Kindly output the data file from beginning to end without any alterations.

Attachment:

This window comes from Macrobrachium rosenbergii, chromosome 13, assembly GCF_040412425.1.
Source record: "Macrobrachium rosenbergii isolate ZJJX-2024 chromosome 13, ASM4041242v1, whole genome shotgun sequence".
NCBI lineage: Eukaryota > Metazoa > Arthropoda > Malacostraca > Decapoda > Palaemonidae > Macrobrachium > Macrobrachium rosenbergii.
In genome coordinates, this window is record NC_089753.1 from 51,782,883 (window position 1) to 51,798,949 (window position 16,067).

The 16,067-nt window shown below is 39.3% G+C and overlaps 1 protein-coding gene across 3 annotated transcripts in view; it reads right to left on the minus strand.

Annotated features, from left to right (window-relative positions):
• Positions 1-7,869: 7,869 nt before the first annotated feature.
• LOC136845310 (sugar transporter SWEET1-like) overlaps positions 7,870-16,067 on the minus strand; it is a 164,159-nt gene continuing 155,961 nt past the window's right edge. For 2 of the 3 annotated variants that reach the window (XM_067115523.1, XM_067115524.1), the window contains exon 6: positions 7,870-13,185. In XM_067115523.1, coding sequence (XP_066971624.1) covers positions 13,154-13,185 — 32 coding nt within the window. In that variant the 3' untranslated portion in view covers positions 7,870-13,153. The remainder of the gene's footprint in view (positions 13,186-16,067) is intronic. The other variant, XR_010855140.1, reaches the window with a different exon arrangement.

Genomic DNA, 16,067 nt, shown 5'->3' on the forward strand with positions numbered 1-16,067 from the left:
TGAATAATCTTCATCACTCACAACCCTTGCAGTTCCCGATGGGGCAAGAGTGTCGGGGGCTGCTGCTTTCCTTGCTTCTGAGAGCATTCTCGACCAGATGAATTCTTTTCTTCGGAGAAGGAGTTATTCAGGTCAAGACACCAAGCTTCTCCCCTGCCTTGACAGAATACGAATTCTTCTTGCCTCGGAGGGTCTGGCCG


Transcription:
This window comes from Macrobrachium rosenbergii, chromosome 13, assembly GCF_040412425.1.
Source record: "Macrobrachium rosenbergii isolate ZJJX-2024 chromosome 13, ASM4041242v1, whole genome shotgun sequence".
NCBI lineage: Eukaryota > Metazoa > Arthropoda > Malacostraca > Decapoda > Palaemonidae > Macrobrachium > Macrobrachium rosenbergii.
In genome coordinates, this window is record NC_089753.1 from 51,782,883 (window position 1) to 51,798,949 (window position 16,067).

The 16,067-nt window shown below is 39.3% G+C and overlaps 1 protein-coding gene across 3 annotated transcripts in view; it reads right to left on the minus strand.

Annotated features, from left to right (window-relative positions):
• Positions 1-7,869: 7,869 nt before the first annotated feature.
• LOC136845310 (sugar transporter SWEET1-like) overlaps positions 7,870-16,067 on the minus strand; it is a 164,159-nt gene continuing 155,961 nt past the window's right edge. For 2 of the 3 annotated variants that reach the window (XM_067115523.1, XM_067115524.1), the window contains exon 6: positions 7,870-13,185. In XM_067115523.1, coding sequence (XP_066971624.1) covers positions 13,154-13,185 — 32 coding nt within the window. In that variant the 3' untranslated portion in view covers positions 7,870-13,153. The remainder of the gene's footprint in view (positions 13,186-16,067) is intronic. The other variant, XR_010855140.1, reaches the window with a different exon arrangement.

Genomic DNA, 16,067 nt, shown 5'->3' on the forward strand with positions numbered 1-16,067 from the left:
TGAATAATCTTCATCACTCACAACCCTTGCAGTTCCCGATGGGGCAAGAGTGTCGGGGGCTGCTGCTTTCCTTGCTTCTGAGAGCATTCTCGACCAGATGAATTCTTTTCTTCGGAGAAGGAGTTATTCAGGTCAAGACACCAAGCTTCTCCCCTGCCTTGACAGAATACGAATTCTTCTTGCCTCGGAGGGTCTGGCCG